Is the College Accredited? The phlebotomy program and school you pick should be accredited by a respected national or regional accrediting agency, such as the National Accrediting Agency for Clinical Laboratory Sciences (NAACLS). There are several benefits to graduating from an accredited school in addition to a guarantee of a premium education. First, if your program has not received accreditation, you will not qualify to sit for a certification exam administered by any of the earlier listed certifying agencies. Next, accreditation will help in securing loans or financial assistance, which are frequently not available for non-accredited schools. Finally, earning a certificate or a degree from an accredited school can make you more desirable to potential employers in the Tuscaloosa AL job market.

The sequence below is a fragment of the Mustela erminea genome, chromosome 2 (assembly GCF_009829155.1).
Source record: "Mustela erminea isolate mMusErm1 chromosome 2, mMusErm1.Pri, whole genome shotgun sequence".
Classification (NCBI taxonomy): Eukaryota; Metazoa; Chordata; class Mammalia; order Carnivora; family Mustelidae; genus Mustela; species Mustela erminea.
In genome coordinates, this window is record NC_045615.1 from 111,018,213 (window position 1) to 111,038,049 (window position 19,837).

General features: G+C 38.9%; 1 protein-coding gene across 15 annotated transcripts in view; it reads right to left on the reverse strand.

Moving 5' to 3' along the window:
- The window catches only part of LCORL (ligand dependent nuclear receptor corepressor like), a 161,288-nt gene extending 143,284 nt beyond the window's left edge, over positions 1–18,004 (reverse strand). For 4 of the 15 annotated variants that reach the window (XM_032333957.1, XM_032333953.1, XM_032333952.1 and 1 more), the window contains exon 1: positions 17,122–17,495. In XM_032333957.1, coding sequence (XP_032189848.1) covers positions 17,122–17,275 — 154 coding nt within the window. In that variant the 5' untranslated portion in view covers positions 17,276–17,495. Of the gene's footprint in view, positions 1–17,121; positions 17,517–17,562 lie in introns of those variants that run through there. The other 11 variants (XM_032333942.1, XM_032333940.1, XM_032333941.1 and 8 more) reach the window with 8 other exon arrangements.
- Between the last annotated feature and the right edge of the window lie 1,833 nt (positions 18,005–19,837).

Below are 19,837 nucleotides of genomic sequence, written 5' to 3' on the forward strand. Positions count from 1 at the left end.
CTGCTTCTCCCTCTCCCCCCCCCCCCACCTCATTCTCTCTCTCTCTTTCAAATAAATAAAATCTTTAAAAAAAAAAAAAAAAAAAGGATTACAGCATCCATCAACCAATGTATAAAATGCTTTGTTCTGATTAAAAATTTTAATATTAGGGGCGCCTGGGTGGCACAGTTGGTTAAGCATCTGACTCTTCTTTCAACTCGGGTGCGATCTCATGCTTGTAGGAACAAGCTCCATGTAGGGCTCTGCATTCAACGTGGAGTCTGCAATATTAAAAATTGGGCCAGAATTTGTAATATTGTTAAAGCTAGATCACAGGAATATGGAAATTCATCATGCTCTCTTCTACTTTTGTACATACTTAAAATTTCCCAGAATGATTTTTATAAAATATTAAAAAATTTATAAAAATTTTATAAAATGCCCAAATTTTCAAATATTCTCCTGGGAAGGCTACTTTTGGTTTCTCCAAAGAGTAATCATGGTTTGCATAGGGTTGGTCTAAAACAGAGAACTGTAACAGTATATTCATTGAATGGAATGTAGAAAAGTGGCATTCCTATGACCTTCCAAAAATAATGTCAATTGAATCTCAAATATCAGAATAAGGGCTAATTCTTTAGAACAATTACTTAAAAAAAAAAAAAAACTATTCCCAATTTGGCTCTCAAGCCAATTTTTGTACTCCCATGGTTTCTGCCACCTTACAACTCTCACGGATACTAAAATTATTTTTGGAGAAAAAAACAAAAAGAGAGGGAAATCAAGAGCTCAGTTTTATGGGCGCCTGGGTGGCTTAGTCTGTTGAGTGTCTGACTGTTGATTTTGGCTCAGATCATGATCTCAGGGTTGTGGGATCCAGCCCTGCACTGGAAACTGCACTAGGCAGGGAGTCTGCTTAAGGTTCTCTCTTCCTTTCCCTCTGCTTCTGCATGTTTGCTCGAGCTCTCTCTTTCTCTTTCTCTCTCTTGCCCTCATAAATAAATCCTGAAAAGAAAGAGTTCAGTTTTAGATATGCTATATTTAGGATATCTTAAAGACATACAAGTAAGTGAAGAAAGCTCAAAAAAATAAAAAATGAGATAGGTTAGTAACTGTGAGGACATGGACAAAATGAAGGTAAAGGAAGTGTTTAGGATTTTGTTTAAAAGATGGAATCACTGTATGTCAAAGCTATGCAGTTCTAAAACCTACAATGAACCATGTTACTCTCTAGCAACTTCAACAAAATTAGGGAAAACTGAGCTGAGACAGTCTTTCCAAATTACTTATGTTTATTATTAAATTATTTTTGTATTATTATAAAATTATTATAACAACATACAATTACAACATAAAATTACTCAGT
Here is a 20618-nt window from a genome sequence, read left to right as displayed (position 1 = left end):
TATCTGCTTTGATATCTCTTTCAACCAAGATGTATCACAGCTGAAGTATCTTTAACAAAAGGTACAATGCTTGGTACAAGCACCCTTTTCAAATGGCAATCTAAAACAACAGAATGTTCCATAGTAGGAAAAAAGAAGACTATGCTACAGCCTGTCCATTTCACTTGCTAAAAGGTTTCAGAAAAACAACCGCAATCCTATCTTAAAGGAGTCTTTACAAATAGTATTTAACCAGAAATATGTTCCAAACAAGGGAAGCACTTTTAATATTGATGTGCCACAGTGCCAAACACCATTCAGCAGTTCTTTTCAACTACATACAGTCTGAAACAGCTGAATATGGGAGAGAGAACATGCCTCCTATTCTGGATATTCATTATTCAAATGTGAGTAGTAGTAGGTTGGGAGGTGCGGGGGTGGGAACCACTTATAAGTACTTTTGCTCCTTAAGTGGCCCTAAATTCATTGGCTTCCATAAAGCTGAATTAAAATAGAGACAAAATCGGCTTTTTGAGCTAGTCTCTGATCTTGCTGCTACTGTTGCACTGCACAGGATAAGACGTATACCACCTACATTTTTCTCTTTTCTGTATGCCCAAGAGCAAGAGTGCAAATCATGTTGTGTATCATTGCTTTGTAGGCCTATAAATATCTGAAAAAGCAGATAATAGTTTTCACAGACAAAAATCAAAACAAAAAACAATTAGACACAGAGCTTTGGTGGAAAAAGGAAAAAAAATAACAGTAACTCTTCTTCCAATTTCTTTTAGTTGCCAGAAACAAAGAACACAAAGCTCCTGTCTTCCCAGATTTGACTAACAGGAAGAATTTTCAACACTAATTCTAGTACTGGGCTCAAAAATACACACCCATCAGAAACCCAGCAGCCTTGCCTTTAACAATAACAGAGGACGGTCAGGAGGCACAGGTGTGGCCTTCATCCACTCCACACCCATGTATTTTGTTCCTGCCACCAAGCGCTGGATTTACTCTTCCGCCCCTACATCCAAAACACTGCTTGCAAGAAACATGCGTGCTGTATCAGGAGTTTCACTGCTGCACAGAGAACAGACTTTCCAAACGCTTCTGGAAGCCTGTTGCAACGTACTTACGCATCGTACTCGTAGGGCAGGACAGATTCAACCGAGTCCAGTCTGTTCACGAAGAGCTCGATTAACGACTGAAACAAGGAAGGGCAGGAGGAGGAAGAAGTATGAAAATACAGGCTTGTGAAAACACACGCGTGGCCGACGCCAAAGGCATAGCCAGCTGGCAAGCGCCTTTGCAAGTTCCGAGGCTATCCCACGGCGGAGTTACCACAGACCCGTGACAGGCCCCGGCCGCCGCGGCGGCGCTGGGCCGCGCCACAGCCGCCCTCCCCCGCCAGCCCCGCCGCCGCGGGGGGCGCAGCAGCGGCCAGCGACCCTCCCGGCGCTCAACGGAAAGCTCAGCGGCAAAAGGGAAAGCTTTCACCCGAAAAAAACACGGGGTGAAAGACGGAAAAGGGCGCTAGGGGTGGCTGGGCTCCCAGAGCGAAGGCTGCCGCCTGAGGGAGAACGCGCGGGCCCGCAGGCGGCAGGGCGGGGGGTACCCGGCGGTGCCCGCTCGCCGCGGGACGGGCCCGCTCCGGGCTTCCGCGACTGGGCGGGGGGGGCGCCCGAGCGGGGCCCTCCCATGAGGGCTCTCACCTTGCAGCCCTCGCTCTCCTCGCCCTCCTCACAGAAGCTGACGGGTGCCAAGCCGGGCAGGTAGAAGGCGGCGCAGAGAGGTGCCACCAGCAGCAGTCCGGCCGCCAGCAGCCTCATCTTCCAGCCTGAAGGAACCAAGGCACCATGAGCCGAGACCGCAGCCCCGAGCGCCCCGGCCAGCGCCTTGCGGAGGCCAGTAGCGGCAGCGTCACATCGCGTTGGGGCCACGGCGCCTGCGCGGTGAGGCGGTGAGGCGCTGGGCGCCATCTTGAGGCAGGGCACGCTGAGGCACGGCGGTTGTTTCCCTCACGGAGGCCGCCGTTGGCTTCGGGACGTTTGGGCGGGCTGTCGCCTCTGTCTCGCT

What is the School's Reputation? In numerous states there is little or no regulation of phlebotomy schools, so there are those that are not of the highest quality. So along with accreditation, it's important to check out the reputations of any schools you are reviewing. You can start by asking the schools for references from employers where they place their students as part of their job assistance program. You can research internet school rating and review services and solicit the accrediting organizations for their reviews as well. You can even check with several Tuscaloosa AL clinics or hospitals that you may have an interest in working for and find out if they can offer any recommendations. As a final thought, you can check with the Alabama school licensing authority and find out if any complaints have been submitted or if the colleges are in total compliance.